When Judaism lost the Temple: crisis and response in 4 Ezra and 2 Baruch
thesisposted on 29.03.2022, 03:33 by Lydia Gore-Jones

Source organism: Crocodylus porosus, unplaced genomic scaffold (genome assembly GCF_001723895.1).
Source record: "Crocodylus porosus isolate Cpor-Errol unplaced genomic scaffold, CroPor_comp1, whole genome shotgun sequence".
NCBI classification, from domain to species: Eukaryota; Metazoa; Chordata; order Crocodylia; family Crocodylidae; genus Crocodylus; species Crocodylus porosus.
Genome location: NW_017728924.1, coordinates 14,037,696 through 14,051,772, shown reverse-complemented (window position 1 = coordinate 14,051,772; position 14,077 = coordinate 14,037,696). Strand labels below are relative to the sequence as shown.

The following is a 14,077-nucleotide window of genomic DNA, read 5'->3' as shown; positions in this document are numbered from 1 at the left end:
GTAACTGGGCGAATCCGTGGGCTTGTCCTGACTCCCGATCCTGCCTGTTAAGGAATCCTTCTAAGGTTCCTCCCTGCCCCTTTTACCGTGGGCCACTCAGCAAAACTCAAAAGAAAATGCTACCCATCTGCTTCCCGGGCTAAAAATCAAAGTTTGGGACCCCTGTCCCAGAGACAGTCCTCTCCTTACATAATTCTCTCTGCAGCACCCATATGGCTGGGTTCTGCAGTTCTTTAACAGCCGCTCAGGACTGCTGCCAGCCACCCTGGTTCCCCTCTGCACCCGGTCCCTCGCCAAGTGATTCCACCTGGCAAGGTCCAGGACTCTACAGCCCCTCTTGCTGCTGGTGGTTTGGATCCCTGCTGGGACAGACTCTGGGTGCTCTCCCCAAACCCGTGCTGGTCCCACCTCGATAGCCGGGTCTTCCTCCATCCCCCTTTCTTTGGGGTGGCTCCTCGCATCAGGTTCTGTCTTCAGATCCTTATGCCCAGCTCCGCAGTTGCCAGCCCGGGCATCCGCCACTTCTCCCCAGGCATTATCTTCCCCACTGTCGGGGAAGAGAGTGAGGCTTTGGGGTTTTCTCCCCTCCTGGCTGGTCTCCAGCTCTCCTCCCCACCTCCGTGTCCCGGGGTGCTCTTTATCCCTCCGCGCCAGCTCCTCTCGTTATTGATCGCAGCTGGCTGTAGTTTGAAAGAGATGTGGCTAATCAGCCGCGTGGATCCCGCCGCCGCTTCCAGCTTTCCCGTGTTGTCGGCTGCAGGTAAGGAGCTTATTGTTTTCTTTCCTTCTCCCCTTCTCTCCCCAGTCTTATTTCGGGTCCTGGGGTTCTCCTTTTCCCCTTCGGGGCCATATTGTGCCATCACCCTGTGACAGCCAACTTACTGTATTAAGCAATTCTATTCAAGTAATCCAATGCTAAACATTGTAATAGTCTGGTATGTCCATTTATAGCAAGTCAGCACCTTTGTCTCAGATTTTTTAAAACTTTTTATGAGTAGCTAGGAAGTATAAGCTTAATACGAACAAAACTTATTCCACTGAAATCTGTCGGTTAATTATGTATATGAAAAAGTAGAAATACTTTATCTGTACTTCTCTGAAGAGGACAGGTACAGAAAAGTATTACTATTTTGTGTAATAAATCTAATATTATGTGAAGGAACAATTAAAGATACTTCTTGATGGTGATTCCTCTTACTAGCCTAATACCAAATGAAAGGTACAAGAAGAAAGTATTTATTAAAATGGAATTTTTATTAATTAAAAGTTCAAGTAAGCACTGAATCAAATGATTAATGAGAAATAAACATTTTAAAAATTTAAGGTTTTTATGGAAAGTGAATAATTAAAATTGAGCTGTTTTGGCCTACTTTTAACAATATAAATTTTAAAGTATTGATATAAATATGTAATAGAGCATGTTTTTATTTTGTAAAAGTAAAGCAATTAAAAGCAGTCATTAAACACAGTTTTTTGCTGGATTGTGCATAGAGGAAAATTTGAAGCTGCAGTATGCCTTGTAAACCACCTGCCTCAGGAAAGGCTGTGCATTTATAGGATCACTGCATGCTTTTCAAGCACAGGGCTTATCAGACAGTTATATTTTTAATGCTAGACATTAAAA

This thesis is a study of religious thought in two Jewish apocalypses, 4 Ezra and 2 Baruch, written around the end of the first century as a response to the destruction of Jerusalem and the Temple by the Romans in 70 CE. The true nature of the crisis is the perceived loss of covenantal relationship between God and Israel, and the Jewish identity that is under threat. Discussions of various aspects of thoughts, including those conventionally termed theodicy, particularism and universalism, anthropology and soteriology, are subordinated under and contextualized within the larger issue of how the ancient authors propose to mend the traditional Deuteronomic covenantal theology now under crisis. Both 4 Ezra and 2 Baruch advocate a two-pronged solution of Torah and eschatology at the centre of their scheme to restore that covenant relationship in the absence of the Temple. Both maintain the Mosaic tradition as the bulwark for Israel's future survival and revival; whereas 4 Ezra aims to implant its eschatology into the Sinaitic tradition and make it part of the Mosaic Law, 2 Baruch extends the Deuteronomic scheme of reward and retribution into an eschatological context, making the rewards of the end-time a solution to the cycle of sins and punishments of this age. Both texts are read as coherent works with a sophisticated literary structure, skillfully composed to convey authorial intentions. As such, the overall intended message can only be grasped after one has understood the development of the narrative structure. Considerable emphases are also placed on the significance of the portrayals of the pseudonymous protagonists, Ezra and Baruch, the use of symbolism in the two texts as scriptural exegesis, as well as their relationship with each other and links with the Hebrew Bible and other Jewish and Christian writings.